It's not about the physical one, it's about facing up to whatever challenges that life throws at us, or we choose to do. 'Cause let's face it, there are a lot of things that people go through that we wouldn't choose to do, and that they don't choose. But still facing up with a sense of tenacity and determination and realistic positivity, and optimism, but confronting the brutal facts of the reality and developing a resilience to get through these things. Which is cool.

Jake Meyer Ice climbing in Italy.jpg
Meyer ice climbing in Italy.

Do you feel, in terms of the more traditional way in which we think about adventure and what that entails, there seems to be something at least in the past 200 years, very tied into British culture and exploration, adventure, mountaineering, do you think it's sort of part of the culture and empire? Do you think that ties in somehow?

Oh, I think absolutely. And I think one of the reasons why . . . I don't know necessarily about people on the street, but if you were to ask famous explorers, people would probably say Shackleton, Scott, there might be able to go, "Wasn't there another guy who beat Scott?" Whether or not they can remember Amundsen's name. There's probably also a certain amount of Brits who've been a little bit better at self-promotion. I don't know, maybe that comes into it.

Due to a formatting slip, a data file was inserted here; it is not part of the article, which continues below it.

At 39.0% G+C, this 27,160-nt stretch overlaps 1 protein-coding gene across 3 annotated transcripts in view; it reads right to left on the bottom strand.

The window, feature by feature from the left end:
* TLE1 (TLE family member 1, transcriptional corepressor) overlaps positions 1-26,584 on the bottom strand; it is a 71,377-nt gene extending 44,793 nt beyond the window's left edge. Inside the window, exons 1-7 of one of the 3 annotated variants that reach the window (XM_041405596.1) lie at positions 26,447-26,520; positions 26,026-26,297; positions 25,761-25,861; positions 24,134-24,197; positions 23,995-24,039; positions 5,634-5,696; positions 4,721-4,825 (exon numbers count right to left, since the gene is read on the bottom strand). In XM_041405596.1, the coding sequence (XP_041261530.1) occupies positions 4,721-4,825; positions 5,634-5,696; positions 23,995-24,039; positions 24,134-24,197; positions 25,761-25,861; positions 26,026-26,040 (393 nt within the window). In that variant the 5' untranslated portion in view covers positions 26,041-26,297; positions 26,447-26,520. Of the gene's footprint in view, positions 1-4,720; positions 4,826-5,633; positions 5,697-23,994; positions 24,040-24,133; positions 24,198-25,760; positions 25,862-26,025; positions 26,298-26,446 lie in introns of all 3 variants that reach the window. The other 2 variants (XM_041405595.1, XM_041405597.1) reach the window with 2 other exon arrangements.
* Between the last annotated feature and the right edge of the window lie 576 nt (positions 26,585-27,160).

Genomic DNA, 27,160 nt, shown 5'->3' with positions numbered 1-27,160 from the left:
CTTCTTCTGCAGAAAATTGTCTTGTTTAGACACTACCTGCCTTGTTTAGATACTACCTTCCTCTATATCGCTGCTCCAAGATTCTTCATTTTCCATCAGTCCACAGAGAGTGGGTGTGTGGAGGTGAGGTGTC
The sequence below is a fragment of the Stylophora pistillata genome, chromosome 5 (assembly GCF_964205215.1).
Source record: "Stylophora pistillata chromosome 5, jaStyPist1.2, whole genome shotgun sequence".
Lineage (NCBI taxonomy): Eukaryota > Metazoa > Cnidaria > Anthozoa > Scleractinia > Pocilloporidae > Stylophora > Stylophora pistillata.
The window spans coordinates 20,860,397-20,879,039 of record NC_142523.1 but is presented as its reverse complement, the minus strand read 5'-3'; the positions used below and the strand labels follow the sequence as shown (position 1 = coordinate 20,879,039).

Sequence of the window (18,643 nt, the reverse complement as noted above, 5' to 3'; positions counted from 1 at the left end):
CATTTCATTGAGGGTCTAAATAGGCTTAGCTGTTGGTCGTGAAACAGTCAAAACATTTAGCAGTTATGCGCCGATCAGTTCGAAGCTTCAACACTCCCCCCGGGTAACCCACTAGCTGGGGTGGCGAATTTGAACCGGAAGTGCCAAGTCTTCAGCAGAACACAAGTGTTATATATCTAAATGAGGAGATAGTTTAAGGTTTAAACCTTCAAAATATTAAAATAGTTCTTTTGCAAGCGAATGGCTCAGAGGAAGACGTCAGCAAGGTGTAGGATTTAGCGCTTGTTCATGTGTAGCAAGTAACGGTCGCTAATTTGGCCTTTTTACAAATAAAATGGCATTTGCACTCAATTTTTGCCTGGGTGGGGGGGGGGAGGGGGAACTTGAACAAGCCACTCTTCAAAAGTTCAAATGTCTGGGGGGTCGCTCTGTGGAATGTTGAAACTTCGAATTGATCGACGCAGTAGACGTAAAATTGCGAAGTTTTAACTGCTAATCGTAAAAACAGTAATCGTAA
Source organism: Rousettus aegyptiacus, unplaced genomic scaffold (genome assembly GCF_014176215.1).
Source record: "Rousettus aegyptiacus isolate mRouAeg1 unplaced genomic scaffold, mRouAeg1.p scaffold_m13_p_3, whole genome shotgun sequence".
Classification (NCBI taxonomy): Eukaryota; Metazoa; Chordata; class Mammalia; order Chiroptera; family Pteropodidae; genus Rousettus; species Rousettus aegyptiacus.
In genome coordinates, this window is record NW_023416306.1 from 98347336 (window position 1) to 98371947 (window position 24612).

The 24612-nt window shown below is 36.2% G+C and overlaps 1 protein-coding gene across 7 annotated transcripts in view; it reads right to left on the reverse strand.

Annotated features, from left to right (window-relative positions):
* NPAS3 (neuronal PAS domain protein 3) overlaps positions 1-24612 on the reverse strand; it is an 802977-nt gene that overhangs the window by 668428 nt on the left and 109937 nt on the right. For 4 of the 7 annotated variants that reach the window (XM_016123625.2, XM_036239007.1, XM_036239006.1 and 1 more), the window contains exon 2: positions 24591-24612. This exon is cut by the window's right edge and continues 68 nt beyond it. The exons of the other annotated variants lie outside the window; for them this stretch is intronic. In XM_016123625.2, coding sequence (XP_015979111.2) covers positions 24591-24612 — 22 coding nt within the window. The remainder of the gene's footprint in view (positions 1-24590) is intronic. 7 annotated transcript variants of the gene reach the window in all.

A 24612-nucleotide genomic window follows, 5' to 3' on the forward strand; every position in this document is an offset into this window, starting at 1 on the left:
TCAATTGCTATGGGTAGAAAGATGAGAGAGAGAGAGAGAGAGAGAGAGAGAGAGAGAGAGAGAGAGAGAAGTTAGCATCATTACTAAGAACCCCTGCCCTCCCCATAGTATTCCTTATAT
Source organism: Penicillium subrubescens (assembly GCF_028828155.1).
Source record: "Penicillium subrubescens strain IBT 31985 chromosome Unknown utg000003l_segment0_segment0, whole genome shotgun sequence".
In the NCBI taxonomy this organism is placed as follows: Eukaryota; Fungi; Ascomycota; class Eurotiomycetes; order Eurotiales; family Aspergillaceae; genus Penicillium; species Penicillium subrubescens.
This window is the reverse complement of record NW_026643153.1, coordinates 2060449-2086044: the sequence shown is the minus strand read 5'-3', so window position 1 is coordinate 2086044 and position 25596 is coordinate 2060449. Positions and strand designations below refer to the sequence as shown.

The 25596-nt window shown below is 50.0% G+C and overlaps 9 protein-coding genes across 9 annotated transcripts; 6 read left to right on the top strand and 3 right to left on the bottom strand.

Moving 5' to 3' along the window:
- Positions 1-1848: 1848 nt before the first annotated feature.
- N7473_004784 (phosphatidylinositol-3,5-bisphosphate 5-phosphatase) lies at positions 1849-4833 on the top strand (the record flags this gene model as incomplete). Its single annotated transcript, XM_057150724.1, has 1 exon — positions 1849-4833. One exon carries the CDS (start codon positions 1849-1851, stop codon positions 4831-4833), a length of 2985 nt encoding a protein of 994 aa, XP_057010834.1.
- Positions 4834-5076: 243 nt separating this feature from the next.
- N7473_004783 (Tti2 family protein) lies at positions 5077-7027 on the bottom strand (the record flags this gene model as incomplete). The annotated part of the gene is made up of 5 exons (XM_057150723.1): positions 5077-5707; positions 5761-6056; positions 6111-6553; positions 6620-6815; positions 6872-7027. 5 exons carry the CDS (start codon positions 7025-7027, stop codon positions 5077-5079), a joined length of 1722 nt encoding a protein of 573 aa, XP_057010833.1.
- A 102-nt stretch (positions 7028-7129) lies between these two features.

It wasn't until 1975 that an Englishman climbed Everest. Whereas of course, the Brits, we've been claimed Everest since '53. 'Cause it was a British expedition, but it was a Nepali and it was a Kiwi who got to the top. And that's what's cool. And of course, during that phase, especially when it comes to mountaineering, the pursuit of especially the 8,000-meter peaks became a very nationalistic endeavor. And it was almost that each nation set their sights on, "We are gonna grab one of the 8,000-meter peaks." Of course, everybody wanted Everest, 'cause it was the big one.